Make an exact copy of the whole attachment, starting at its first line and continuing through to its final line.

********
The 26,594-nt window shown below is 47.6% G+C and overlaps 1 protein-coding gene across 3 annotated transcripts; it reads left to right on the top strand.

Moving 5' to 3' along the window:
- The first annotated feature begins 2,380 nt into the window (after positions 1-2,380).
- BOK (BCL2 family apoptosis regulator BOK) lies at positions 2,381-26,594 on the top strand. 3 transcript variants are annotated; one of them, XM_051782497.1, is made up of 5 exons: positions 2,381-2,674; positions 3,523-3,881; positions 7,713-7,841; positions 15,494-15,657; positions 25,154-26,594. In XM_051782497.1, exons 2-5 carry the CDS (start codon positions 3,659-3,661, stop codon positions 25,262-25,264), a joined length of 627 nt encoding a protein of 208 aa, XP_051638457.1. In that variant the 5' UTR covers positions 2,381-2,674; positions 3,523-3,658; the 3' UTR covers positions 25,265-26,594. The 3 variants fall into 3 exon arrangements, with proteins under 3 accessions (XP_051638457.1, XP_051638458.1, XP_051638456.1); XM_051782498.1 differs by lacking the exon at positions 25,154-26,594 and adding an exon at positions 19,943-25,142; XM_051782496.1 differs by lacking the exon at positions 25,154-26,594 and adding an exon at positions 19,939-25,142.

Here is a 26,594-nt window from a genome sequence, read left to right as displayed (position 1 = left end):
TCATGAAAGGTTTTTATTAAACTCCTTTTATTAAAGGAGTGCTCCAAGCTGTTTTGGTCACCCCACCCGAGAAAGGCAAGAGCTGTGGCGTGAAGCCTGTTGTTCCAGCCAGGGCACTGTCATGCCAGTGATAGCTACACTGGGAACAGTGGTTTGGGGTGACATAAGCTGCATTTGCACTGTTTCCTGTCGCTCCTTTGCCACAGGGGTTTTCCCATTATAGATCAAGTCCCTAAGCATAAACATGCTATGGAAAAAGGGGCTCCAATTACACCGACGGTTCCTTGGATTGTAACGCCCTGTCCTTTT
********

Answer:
The 26,594-nt window shown below is 47.6% G+C and overlaps 1 protein-coding gene across 3 annotated transcripts; it reads left to right on the top strand.

Moving 5' to 3' along the window:
- The first annotated feature begins 2,380 nt into the window (after positions 1-2,380).
- BOK (BCL2 family apoptosis regulator BOK) lies at positions 2,381-26,594 on the top strand. 3 transcript variants are annotated; one of them, XM_051782497.1, is made up of 5 exons: positions 2,381-2,674; positions 3,523-3,881; positions 7,713-7,841; positions 15,494-15,657; positions 25,154-26,594. In XM_051782497.1, exons 2-5 carry the CDS (start codon positions 3,659-3,661, stop codon positions 25,262-25,264), a joined length of 627 nt encoding a protein of 208 aa, XP_051638457.1. In that variant the 5' UTR covers positions 2,381-2,674; positions 3,523-3,658; the 3' UTR covers positions 25,265-26,594. The 3 variants fall into 3 exon arrangements, with proteins under 3 accessions (XP_051638457.1, XP_051638458.1, XP_051638456.1); XM_051782498.1 differs by lacking the exon at positions 25,154-26,594 and adding an exon at positions 19,943-25,142; XM_051782496.1 differs by lacking the exon at positions 25,154-26,594 and adding an exon at positions 19,939-25,142.

Here is a 26,594-nt window from a genome sequence, read left to right as displayed (position 1 = left end):
TCATGAAAGGTTTTTATTAAACTCCTTTTATTAAAGGAGTGCTCCAAGCTGTTTTGGTCACCCCACCCGAGAAAGGCAAGAGCTGTGGCGTGAAGCCTGTTGTTCCAGCCAGGGCACTGTCATGCCAGTGATAGCTACACTGGGAACAGTGGTTTGGGGTGACATAAGCTGCATTTGCACTGTTTCCTGTCGCTCCTTTGCCACAGGGGTTTTCCCATTATAGATCAAGTCCCTAAGCATAAACATGCTATGGAAAAAGGGGCTCCAATTACACCGACGGTTCCTTGGATTGTAACGCCCTGTCCTTTT